Big Wall Street players unfazed by tech-led sell-off


NEW YORK • Some of Wall Street’s biggest players view the market’s recent tech-led sell-off as a bout of turbulence rather than the start of a longer slide – and they do not see it as a reason to run for the door.

Invesco this week called the sharp fall in the Nasdaq a “healthy period of consolidation”, while fund manager Lord Abbett said US stock valuations are likely merited, based on an analysis of firms’ earnings.

Last Friday, Goldman Sachs reiterated its year-end price target of 3,600 on the S&P 500, about 6 per cent above its close this Wednesday. UBS Global Wealth Management recommended clients “ease into the markets” rather than stay on the sidelines.

Their optimism highlights how the Federal Reserve’s pledge to keep interest rates at record lows and hopes of a breakthrough in a vaccine for Covid-19 have underpinned market gains this year.

But many remain wary that the US presidential election and huge options bets on tech-related stocks could exacerbate market swings for the rest of the year.

“What we think we are going through is a healthy correction, removing the froth,” said Mr Troy Gayeski, co-chief investment officer of SkyBridge Capital, an investment firm. “We certainly could fall more. But if you’re a tech investor, you had to understand that the valuations were very high.”

The Nasdaq posted its best day since April on Wednesday, a day after falling into correction territory, defined as a fall of 10 per cent or more from a recent peak. The other major indexes also rebounded on Wednesday after steep declines.

“I think of this rout not so much as a correction, but as a digestion,” Invesco’s chief global market strategist Kristina Hooper said in a note.

Second-quarter reported earnings on the S&P 500 were 23.1 per cent above expectations, far above the trailing five-year average of 4.7 per cent, analysts at Lord Abbett said in a recent note.

“Earnings momentum, and the magnitude of analyst earnings revisions, is outpacing that in other markets, suggesting that higher valuations on US equities are merited,” the report said.

Still, some expect more volatility ahead. A recent of UBS Global Wealth Management investors showed 65 per cent viewed politics as their top concern, with the Nov 3 US election just weeks away.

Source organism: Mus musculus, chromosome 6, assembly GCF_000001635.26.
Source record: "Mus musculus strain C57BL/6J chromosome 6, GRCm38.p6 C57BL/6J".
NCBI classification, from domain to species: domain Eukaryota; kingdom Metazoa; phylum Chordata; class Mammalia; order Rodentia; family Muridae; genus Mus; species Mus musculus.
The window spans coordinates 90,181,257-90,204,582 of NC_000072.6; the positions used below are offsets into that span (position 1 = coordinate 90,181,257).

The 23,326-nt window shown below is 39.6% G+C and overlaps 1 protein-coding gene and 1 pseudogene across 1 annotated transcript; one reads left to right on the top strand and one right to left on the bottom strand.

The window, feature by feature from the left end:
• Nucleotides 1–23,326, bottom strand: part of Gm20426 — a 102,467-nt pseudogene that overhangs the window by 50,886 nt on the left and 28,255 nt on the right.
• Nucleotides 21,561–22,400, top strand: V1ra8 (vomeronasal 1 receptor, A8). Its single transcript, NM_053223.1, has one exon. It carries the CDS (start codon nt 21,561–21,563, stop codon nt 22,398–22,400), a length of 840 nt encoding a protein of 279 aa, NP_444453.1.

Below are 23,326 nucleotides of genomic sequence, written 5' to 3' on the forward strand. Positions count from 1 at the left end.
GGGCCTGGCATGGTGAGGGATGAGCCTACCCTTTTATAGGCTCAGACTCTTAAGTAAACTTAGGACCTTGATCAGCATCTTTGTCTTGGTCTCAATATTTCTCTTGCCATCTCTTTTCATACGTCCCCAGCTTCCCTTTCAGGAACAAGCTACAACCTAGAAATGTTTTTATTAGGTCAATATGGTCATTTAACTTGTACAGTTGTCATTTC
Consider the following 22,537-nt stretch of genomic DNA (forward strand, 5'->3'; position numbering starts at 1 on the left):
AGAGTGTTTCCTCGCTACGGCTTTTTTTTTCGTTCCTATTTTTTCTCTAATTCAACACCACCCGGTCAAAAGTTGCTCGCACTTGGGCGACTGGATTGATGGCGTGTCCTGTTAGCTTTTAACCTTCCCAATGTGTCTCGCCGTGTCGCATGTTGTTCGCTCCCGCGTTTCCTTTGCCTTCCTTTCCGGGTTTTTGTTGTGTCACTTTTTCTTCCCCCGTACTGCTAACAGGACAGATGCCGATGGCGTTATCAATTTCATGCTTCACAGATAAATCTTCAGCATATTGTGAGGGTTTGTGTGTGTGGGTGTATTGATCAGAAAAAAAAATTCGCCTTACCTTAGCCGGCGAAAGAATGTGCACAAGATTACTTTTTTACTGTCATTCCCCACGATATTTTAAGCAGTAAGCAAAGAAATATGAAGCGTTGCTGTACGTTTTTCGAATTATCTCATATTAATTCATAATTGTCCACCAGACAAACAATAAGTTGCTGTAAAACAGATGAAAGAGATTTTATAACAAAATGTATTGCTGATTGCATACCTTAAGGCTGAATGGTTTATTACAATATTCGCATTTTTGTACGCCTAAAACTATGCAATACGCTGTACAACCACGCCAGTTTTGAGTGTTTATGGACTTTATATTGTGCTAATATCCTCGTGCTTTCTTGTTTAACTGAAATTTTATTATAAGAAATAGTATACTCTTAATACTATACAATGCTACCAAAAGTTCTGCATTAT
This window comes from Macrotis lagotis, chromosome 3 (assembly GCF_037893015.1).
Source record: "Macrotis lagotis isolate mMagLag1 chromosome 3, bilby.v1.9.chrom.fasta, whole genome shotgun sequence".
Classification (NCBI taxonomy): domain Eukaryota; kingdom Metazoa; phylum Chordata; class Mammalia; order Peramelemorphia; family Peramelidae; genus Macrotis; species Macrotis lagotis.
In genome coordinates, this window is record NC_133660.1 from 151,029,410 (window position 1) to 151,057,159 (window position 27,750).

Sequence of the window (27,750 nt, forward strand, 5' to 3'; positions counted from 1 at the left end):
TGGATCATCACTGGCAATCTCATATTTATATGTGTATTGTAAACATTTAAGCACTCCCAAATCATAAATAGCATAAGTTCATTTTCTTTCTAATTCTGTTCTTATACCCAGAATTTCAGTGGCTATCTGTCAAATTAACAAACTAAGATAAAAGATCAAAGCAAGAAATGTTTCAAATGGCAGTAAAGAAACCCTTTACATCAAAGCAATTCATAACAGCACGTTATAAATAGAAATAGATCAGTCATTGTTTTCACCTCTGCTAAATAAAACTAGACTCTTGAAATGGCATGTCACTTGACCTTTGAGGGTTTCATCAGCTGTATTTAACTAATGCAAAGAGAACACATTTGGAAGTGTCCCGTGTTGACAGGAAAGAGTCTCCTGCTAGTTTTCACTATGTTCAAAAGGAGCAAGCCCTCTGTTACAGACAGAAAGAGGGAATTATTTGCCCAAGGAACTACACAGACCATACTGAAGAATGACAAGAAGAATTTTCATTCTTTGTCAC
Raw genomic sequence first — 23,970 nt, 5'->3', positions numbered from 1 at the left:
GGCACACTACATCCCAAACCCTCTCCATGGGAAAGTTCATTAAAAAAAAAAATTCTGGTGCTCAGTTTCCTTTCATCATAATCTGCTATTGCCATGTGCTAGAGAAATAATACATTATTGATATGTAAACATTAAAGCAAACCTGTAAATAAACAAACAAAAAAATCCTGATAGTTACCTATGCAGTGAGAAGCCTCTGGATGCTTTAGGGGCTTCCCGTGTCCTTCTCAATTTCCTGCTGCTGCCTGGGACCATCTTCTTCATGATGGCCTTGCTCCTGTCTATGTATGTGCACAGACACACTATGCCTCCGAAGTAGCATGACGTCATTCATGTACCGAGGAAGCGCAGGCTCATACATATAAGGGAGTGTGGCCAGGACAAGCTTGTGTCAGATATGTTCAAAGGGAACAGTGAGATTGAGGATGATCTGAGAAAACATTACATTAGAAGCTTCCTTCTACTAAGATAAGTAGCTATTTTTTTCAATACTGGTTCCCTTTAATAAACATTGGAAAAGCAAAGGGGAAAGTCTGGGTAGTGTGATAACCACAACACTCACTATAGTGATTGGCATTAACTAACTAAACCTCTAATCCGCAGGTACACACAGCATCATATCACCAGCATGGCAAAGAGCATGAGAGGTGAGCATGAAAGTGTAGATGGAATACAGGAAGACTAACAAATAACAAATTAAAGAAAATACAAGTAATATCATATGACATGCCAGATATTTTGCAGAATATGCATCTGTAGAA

Prominent investor Stanley Druckenmiller – a sceptic of this year’s rally – again sounded a bearish note on Wednesday, warning on CNBC that the market is in a mania fuelled by the US central bank.

Uncertainty over huge options purchases by SoftBank also hung over markets, creating another risk.

SkyBridge’s Mr Gayeski said he could see an opportunity to increase equity risk if there was a sharper drop, such as the Nasdaq falling 20 per cent or the S&P 500 declining 15 per cent from their respective highs and there were other supportive signs for the market such as the Fed’s expanding its balance sheet further.

Any selling that spreads beyond the big tech-related stocks that have led markets higher could be an indication that the pullback may be extending further, said Mr Willie Delwiche, an investment strategist at Baird. In the coming days, he will be looking for signs of increasing investor caution – such as buying of put options, outflows from equity funds and diminishing bullish views in surveys – that indicate any overexuberance has waned.

Another indicator is how investors respond to key technical support levels, said Mr Keith Lerner, chief market strategist for Truist/SunTrust Advisory.

The Nasdaq, for example, on Tuesday closed below its 50-day moving average for the first time since April, but was back above it on Wednesday.

“If you see these markets just slice through support levels, that’s a sign that the sellers have the upper hand,” Mr Lerner said.

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